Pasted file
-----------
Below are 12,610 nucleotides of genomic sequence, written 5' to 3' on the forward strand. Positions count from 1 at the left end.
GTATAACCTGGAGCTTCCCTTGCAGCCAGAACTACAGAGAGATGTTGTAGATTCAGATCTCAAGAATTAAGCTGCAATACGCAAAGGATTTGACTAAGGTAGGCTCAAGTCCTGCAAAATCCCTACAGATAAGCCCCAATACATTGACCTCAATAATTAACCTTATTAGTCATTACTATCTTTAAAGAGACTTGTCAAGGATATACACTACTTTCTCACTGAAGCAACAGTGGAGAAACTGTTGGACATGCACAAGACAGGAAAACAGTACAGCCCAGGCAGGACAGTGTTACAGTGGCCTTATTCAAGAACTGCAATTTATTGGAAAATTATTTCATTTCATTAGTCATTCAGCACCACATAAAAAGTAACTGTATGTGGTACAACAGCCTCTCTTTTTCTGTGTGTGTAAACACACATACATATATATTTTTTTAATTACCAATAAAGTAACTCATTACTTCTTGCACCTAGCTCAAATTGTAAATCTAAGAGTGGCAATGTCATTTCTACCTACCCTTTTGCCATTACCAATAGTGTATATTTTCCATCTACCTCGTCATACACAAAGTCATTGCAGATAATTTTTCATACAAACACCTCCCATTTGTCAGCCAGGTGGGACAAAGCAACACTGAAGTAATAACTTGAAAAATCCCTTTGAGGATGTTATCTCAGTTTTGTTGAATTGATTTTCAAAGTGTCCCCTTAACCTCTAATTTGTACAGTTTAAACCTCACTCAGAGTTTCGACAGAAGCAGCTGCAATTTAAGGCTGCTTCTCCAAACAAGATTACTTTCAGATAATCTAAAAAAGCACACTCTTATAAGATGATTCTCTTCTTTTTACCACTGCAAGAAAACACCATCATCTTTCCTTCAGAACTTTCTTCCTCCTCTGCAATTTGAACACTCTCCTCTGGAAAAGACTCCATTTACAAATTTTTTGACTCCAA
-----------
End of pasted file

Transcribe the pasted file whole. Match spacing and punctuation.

Below are 12,610 nucleotides of genomic sequence, written 5' to 3' on the forward strand. Positions count from 1 at the left end.
GTATAACCTGGAGCTTCCCTTGCAGCCAGAACTACAGAGAGATGTTGTAGATTCAGATCTCAAGAATTAAGCTGCAATACGCAAAGGATTTGACTAAGGTAGGCTCAAGTCCTGCAAAATCCCTACAGATAAGCCCCAATACATTGACCTCAATAATTAACCTTATTAGTCATTACTATCTTTAAAGAGACTTGTCAAGGATATACACTACTTTCTCACTGAAGCAACAGTGGAGAAACTGTTGGACATGCACAAGACAGGAAAACAGTACAGCCCAGGCAGGACAGTGTTACAGTGGCCTTATTCAAGAACTGCAATTTATTGGAAAATTATTTCATTTCATTAGTCATTCAGCACCACATAAAAAGTAACTGTATGTGGTACAACAGCCTCTCTTTTTCTGTGTGTGTAAACACACATACATATATATTTTTTTAATTACCAATAAAGTAACTCATTACTTCTTGCACCTAGCTCAAATTGTAAATCTAAGAGTGGCAATGTCATTTCTACCTACCCTTTTGCCATTACCAATAGTGTATATTTTCCATCTACCTCGTCATACACAAAGTCATTGCAGATAATTTTTCATACAAACACCTCCCATTTGTCAGCCAGGTGGGACAAAGCAACACTGAAGTAATAACTTGAAAAATCCCTTTGAGGATGTTATCTCAGTTTTGTTGAATTGATTTTCAAAGTGTCCCCTTAACCTCTAATTTGTACAGTTTAAACCTCACTCAGAGTTTCGACAGAAGCAGCTGCAATTTAAGGCTGCTTCTCCAAACAAGATTACTTTCAGATAATCTAAAAAAGCACACTCTTATAAGATGATTCTCTTCTTTTTACCACTGCAAGAAAACACCATCATCTTTCCTTCAGAACTTTCTTCCTCCTCTGCAATTTGAACACTCTCCTCTGGAAAAGACTCCATTTACAAATTTTTTGACTCCAA